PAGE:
March 21, 2020. It's a date that might not trigger any kind of response for most people, but it's one that I'll find hard to forget.
As the COVID situation continued to worsen across Australia, rumours had bubbled away on social media all day about the AFL's immediate future.
By mid-afternoon, the league's CEO Gillon McLachlan announced the competition had been postponed, with no return date in sight. The NRL followed suit 48 hours later - and suddenly I felt lost.
Dramatic? Without a doubt.
But watching sport had been a constant for me, even as we all started getting used to this "new normal" of living in a COVID world.
Sport - whether it's been the AFL, NRL or cricket - has always been vital in my life. It's brought me an array of emotions, from jubilation through to heart break. And then, suddenly, I didn't know how to feel.
I remember texting my friend and fellow sports fanatic after the NRL got canned. Her response? "What are we meant to look forward to on weekends now".
That sentiment would have been shared by many NSW and Victorian residents.
As families were mainly restricted to their living rooms, parents missed the opportunity to take the kids to Saturday sport. It meant they weren't able to have a social interaction with other like-minded adults, while their children would have got valuable exercise, bonded with teammates and maybe shared a cheeky high-five.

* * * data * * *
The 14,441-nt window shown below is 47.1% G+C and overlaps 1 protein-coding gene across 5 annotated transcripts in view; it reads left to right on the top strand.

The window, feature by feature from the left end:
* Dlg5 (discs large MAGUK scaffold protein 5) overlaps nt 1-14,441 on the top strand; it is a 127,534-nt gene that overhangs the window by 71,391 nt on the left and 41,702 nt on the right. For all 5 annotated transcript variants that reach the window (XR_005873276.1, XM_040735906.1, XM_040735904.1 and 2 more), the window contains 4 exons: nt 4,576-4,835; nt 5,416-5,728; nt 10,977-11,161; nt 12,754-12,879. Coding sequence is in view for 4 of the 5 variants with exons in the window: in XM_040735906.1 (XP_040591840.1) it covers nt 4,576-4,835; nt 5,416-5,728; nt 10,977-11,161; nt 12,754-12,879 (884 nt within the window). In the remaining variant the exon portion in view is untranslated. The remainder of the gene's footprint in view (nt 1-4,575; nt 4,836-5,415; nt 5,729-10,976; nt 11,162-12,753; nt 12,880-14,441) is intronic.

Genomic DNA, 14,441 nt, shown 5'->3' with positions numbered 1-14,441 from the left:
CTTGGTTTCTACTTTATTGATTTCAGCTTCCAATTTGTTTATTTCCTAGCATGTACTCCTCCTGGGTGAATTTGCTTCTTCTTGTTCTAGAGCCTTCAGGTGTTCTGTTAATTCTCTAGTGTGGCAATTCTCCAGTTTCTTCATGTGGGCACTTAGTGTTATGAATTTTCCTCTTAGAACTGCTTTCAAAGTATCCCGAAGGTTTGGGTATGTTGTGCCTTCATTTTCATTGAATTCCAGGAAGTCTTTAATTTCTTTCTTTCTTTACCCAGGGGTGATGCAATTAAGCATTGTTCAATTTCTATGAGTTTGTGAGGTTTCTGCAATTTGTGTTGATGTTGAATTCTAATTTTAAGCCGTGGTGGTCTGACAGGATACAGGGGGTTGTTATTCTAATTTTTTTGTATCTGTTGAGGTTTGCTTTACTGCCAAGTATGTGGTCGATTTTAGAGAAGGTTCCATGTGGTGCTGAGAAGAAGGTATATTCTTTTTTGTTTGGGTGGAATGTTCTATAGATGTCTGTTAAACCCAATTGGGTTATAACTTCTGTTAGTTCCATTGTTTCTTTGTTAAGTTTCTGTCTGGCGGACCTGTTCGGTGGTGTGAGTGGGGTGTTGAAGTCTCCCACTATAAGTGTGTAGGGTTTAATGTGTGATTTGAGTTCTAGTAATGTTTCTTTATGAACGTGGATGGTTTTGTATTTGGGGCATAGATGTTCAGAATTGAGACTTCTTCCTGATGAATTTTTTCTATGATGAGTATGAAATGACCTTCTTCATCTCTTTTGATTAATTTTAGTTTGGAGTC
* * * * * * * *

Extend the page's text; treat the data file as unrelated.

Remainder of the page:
As the day-to-day grind of lockdown life continued, you couldn't even turn the TV to watch some Friday night footy. Even the world's biggest competitions, the EPL and NBA, were put on hold due to coronavirus. It become hard to see light at the end of the tunnel.
However, like a lot of things in life, things are never as bad as they first seem, and sport has made its way back over the past 18 months. Whether it's been living in bubbles, doing regular COVID-19 tests or putting up with quarantine, our athletes have found a way to make it work.
This has occurred while many of us Aussies have lived through lockdown, which hasn't always drawn positive feedback.
Some people have taken to social media to ask "why are they allowed these freedoms and we're not?".
I have totally understood their frustrations, though you can't underestimate the impact that sport can have.
For those stuck at home, it's given people something to look forward to as they cheer on their teams. It gave some hope, with a sprinkling of optimism.
Nothing highlighted this better than the Tokyo Olympics and Paralympics. I will admit I was concerned about the Games going ahead, especially when COVID-19 cases were surging across Japan. But those fears disappeared pretty quickly.
It was wonderful to get swept up in the emotion of seeing the likes of Emma McKeon, Jessica Fox and Dylan Alcott picking up gold. And there were great moments of sportsmanship that will live on in the memory bank.
While there won't be a medal at stake, it's now time for local sports enthusiasts to grab the spotlight.
With NSW hitting 80 per cent full vaccination target, community sport is ready to return.
As the weather starts to warm up, there's a sense of positivity in the air and people can't wait to get back into the swing of things.
So enjoy the good times, everybody. We've taken the long road to get here - it's time to reap the rewards.
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